How Congregational Participation Shapes the Science Education Outcomes of Latino Youth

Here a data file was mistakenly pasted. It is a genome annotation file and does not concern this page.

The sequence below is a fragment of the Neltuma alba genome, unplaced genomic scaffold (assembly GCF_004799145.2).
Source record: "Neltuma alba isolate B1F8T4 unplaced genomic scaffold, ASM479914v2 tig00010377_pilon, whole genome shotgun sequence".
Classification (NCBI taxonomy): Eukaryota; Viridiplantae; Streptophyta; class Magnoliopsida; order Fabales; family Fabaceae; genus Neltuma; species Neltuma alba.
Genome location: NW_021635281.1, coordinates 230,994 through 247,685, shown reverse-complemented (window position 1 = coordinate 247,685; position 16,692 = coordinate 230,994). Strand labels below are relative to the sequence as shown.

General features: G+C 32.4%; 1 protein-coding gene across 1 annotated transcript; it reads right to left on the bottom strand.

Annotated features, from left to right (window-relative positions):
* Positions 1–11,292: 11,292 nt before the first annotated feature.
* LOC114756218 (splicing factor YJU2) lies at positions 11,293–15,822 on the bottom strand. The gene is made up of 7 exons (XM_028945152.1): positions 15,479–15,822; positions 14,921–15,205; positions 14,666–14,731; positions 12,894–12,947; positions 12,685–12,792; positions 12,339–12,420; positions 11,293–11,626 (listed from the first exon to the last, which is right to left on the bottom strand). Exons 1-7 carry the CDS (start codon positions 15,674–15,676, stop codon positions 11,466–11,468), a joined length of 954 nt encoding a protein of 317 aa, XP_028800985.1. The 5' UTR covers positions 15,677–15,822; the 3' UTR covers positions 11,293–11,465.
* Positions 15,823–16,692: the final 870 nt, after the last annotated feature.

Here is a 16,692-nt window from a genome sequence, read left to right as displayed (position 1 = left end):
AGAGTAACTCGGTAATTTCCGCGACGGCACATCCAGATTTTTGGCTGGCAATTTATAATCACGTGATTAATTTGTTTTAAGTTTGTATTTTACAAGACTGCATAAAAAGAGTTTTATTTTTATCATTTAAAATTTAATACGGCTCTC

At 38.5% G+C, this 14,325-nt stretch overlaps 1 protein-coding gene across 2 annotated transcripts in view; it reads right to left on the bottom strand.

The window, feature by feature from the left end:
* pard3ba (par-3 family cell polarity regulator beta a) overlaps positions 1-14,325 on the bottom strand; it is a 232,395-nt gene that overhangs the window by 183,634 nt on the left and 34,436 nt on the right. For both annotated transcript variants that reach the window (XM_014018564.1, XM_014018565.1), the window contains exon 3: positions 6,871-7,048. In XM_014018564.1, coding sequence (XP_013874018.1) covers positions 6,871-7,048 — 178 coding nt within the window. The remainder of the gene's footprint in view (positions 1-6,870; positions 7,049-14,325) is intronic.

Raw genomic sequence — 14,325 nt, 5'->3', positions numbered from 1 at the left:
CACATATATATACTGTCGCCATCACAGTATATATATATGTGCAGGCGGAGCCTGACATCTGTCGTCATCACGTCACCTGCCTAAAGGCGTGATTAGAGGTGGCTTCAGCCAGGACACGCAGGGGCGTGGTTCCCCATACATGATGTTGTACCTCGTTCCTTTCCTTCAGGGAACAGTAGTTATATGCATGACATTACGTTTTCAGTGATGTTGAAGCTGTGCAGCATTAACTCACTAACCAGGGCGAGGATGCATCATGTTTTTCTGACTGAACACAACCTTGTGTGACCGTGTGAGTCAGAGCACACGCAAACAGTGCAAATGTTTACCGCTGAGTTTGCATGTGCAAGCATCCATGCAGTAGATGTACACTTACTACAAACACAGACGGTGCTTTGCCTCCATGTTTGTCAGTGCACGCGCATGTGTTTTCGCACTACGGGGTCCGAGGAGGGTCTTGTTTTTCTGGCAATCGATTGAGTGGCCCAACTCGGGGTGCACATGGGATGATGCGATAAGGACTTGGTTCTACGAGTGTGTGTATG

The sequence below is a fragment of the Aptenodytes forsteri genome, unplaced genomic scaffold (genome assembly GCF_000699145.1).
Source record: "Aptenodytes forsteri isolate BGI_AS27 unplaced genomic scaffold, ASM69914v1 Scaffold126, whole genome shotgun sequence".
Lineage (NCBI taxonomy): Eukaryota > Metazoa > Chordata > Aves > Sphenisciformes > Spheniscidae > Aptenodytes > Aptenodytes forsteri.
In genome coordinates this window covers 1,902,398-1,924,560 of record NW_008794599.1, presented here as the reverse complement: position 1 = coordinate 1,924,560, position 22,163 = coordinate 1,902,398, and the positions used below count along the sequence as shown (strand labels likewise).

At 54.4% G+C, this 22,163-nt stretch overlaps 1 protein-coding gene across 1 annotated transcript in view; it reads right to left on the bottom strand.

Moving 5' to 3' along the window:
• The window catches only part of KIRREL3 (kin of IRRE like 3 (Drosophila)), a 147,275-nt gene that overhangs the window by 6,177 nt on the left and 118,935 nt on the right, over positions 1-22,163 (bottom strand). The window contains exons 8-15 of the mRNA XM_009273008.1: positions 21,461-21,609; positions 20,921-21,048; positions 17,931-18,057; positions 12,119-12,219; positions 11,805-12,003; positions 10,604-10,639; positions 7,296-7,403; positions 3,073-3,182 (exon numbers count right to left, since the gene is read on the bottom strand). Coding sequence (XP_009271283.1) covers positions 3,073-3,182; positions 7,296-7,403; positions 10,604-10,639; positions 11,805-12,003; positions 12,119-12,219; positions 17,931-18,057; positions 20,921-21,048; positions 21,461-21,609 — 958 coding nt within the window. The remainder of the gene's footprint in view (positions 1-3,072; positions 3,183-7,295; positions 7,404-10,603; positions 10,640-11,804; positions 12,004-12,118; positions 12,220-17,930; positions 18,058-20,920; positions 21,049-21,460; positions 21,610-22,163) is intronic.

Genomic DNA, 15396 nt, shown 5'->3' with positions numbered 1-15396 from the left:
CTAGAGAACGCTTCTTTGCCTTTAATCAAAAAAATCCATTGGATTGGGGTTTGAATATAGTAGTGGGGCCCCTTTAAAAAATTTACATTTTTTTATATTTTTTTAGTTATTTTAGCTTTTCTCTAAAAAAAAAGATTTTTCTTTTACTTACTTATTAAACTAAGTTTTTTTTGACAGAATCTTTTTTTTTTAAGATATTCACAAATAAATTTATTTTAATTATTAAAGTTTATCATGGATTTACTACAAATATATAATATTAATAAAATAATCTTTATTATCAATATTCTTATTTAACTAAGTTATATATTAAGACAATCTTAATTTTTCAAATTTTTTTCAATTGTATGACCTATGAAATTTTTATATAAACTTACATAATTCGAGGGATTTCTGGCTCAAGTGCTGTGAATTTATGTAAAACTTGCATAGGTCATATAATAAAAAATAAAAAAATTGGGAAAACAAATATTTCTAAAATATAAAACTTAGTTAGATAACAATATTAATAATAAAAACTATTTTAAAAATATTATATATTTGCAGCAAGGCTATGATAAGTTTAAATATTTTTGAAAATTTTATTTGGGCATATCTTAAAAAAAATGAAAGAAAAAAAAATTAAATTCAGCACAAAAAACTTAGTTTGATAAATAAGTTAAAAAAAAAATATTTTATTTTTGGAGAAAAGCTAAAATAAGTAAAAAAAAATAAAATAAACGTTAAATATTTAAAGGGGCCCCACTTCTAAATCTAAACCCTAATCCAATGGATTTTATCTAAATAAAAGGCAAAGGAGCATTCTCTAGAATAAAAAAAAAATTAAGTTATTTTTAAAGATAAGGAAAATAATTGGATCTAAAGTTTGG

This project examines how religious affiliation, beliefs, and practices shape perceptions of and actual science education outcomes of Latino youth. Latinos represent a growing segment of the U.S. population with relatively high levels of religious adherence alongside very low representation in STEM (science, technology, engineering and math) majors and occupations. Prior research on the relationship between religion and science education suggests two broad sets of findings: a positive relationship between religious participation and general educational achievement and a negative relationship between religious affiliation and pursuit of STEM related degrees or occupations for some groups, such as conservative Protestants and Pentecostals. However, few studies have explored if these relationships persist among Latinos who are increasingly shifting toward conservative Protestant and Pentecostal movements. This project uses quantitative and qualitative data to explore the following questions: 1) What are the behaviors and attitudes toward science education among Latinos in different religious traditions? 2) What is the relationship between religious affiliation and Latino youth’s STEM achievement and how does this relationship differ across different Christian traditions (e.g., Pentecostal, evangelical, and Catholic)? 3) How do Latino faith leaders influence Latino youth and their parents’ STEM aspirations? This dissertation uses local administrative data to examine the association between religious affiliation and Latino youths’ STEM advanced course-taking patterns and STEM college aspirations. Using three case studies of predominantly Latino congregations in Houston (Pentecostal, evangelical and Catholic), this dissertation further explores whether and how contextual religious dynamics (e.g., clergy messages, parental religious adherence) may shape Latino youths’ interest in advanced high school level science courses and STEM related majors. Overall, this project examines how religious participation and beliefs are related to religion and science by exploring how congregational affiliation shapes how Latinos gather information about science, their attitudes toward science education, the extent to which Latinos are exposed to science in their congregations and explores the ways religious leaders may influence STEM aspirations.